The Scarsdale Daily Voice

Scarsdale, New York

The Phases of Divorce and Other Important Issues

March 15th, 2013

Though divorce may be the best option to end a turbulent and unhappy marriage, this complex process is often stressful, frustrating, and overwhelming, even in the best of circumstances. Depending on the type of settlement spouses want to pursue, a divorce case can last between a couple of weeks to more than a year. A divorce settled amicably, that is uncontested, can be the shortest, easiest, and least expensive; however, many couples find they cannot agree on a number of important issues, including:

  • Division of marital assets and debts
  • Alimony or Spouse support
  • Child custody and child support
  • Child visitation

When a couple cannot reach an agreement on these or other issues, they will likely have to seek a contested divorce. In doing so, they may have to go through the following steps:

  • Meeting with a divorce attorney – Selecting the lawyer who you believe can best represent you, doing interviews with him or her, and providing him or her with all the information (about marital properties and children) necessary for your case
  • Divorce petition served to your spouse – Serving the divorce petition to your spouse (through mail, by a deputy sheriff, or personally) may be done after it has been filed with the court
  • Your spouse responds to the petition – Your spouse is given about 30 days to respond to the petition (a law common to most states). His or her option not to respond will earn you a default judgment of divorce; by responding, your divorce case will go to the nest stages: discovery and settlement
  • Discovery – This is the phase where issues about income, marital assets, and custody are brought into the open, as well as other issues relevant to the case
  • Settlement – Prior to the final court schedule, spouses will be asked by the judge to reach an agreement. The discovery stage continues if agreement is not reached; this is followed by the scheduling of the case for divorce court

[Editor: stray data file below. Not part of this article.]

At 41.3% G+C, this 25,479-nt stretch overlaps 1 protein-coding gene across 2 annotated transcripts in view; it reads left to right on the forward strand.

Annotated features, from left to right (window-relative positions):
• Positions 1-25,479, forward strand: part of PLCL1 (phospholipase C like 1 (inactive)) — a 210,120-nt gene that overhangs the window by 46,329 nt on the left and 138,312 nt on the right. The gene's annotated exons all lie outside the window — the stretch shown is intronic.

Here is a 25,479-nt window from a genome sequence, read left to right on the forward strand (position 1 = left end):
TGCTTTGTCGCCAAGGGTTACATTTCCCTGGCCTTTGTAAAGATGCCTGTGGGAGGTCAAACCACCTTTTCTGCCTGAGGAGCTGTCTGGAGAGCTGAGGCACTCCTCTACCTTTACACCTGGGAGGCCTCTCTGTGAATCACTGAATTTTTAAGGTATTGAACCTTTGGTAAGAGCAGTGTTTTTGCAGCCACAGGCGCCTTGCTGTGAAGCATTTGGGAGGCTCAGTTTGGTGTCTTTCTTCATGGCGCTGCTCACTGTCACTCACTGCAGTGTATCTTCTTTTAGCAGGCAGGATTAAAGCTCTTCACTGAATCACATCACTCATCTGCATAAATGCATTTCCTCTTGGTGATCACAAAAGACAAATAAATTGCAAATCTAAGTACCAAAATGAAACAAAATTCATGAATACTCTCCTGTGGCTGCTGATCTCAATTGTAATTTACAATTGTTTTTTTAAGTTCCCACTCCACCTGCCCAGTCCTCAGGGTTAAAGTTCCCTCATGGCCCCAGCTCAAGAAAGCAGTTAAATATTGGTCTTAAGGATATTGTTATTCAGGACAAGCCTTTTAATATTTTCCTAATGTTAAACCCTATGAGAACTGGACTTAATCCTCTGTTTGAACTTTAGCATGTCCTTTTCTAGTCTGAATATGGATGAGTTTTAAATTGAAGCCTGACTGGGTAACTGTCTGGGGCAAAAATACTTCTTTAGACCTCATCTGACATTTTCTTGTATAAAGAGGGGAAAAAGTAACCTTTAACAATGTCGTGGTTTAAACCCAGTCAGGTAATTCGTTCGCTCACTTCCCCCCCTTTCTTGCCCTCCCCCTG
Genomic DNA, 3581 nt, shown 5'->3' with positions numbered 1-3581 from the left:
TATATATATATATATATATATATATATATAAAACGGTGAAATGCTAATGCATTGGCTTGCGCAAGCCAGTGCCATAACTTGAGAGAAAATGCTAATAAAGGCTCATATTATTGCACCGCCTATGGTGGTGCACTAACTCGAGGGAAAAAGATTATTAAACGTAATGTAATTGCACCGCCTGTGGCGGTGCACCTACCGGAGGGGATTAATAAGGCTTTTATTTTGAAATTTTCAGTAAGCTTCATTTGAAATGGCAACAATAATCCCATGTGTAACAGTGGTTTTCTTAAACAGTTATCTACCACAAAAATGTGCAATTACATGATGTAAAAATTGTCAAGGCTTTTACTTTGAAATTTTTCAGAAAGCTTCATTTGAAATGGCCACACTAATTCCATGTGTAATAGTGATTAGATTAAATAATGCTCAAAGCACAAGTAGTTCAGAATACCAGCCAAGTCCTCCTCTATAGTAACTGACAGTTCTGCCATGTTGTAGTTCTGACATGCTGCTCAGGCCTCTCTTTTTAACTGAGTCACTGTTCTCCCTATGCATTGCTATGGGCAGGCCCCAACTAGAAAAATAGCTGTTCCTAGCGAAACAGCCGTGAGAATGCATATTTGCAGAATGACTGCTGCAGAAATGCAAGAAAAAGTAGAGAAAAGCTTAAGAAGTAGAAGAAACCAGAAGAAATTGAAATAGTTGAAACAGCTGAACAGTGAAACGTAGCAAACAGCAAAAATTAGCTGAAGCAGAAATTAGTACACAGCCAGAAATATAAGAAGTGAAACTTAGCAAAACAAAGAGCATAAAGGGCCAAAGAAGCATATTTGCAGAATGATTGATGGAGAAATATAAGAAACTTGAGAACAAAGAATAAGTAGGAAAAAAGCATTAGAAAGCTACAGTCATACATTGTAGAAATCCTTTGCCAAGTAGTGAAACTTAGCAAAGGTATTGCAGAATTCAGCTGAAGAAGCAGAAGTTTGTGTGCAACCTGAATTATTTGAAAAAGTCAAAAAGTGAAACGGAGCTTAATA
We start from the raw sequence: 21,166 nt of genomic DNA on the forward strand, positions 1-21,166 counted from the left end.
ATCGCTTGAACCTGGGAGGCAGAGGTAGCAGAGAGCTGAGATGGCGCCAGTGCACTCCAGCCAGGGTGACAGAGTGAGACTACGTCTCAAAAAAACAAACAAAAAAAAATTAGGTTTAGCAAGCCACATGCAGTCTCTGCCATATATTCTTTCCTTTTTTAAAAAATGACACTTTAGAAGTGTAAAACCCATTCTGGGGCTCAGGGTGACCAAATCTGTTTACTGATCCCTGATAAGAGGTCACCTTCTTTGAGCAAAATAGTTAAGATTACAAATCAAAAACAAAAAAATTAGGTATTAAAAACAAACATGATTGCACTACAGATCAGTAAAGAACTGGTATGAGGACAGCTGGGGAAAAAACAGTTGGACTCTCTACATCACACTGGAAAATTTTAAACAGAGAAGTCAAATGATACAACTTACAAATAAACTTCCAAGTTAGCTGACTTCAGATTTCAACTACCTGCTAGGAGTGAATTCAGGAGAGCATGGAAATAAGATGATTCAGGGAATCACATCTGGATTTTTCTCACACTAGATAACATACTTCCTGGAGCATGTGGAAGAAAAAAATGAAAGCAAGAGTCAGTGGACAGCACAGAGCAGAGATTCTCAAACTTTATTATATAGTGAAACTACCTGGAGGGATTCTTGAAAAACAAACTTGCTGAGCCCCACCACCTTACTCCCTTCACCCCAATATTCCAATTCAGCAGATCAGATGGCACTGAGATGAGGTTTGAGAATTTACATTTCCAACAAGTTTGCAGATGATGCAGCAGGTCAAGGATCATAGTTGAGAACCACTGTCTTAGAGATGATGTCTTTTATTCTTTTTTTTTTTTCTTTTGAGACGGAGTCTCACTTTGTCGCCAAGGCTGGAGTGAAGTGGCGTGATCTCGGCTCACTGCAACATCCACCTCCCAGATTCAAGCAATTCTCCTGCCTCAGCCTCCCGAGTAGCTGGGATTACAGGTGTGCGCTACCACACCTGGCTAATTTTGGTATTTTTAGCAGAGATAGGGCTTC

• Trial – The phase for presenting or cross-examining witnesses
  • Post – Trial Motion –30 days is usually allotted for the defendant to file for relief from the judge’s signed final order. Another 30 days is given for the other party to respond to this motion
  • Appeals – This is resorted to only if the post-trial motion has been denied

While every divorce does not go through all or most of these steps, it is possible, depending on a couple’s circumstances and each person’s wishes or needs.


How to Handle a Wrongful Death Lawsuit

March 1st, 2013

Suffering the loss of a loved one can be a devastating experience regardless of the circumstances. However, it can be doubly painful to know that the cause of their death was negligence or the carelessness of others. Filing a wrongful death lawsuit is one way to help deal with the financial troubles as well as the emotional trauma that the death has caused to a family. A wrongful death lawyer would help in assisting you in getting the necessary compensation.

Not everyone can file for a wrongful death suit. As any wrongful death lawyer can tell you, only certain people have the right to file for compensation for a wrongful death suit, such as:

  1. Immediate family members – namely the parents, spouses, children, and legally acknowledged adopted children. They are the most accepted claimants for wrongful death suits, accepted by every state.
  2. Distant family members – brothers, sisters, and even grandparents are allowed in some states to file wrongful death suits.
  3. Financial dependents – some states allow people who are affected by the death to file for a wrongful death suit (even if they are not married or blood-relatives) if they can prove the death has caused them financial strain.
  4. Parents of a deceased child – for instances where medical malpractice caused the death of a newborn child, parents can file a wrongful death suit against the medical professional or the hospital itself.

While trying to cope with the consequences of a loved one’s loss, the last thing most people want to think about is financial issues. However, particularly when the cause of such a tragic loss was another person’s irresponsible behavior, it may be necessary to consider these things in order to get the compensation necessary to pay for funeral costs, medical bills, and other consequences of a loved one’s loss.

There is a lot to prepare after a loved one’s death, which are difficult in and of themselves. Funeral preparations, informing the deceased’s friends and family, going through his or her belongings, finding a new home for pets, and other post-death things that need to be tended to can take a lot out of a person, so adding a lawsuit on top of it can be unfathomable. However, the lawsuit should be begun as soon as possible, as there is only a limited time to file.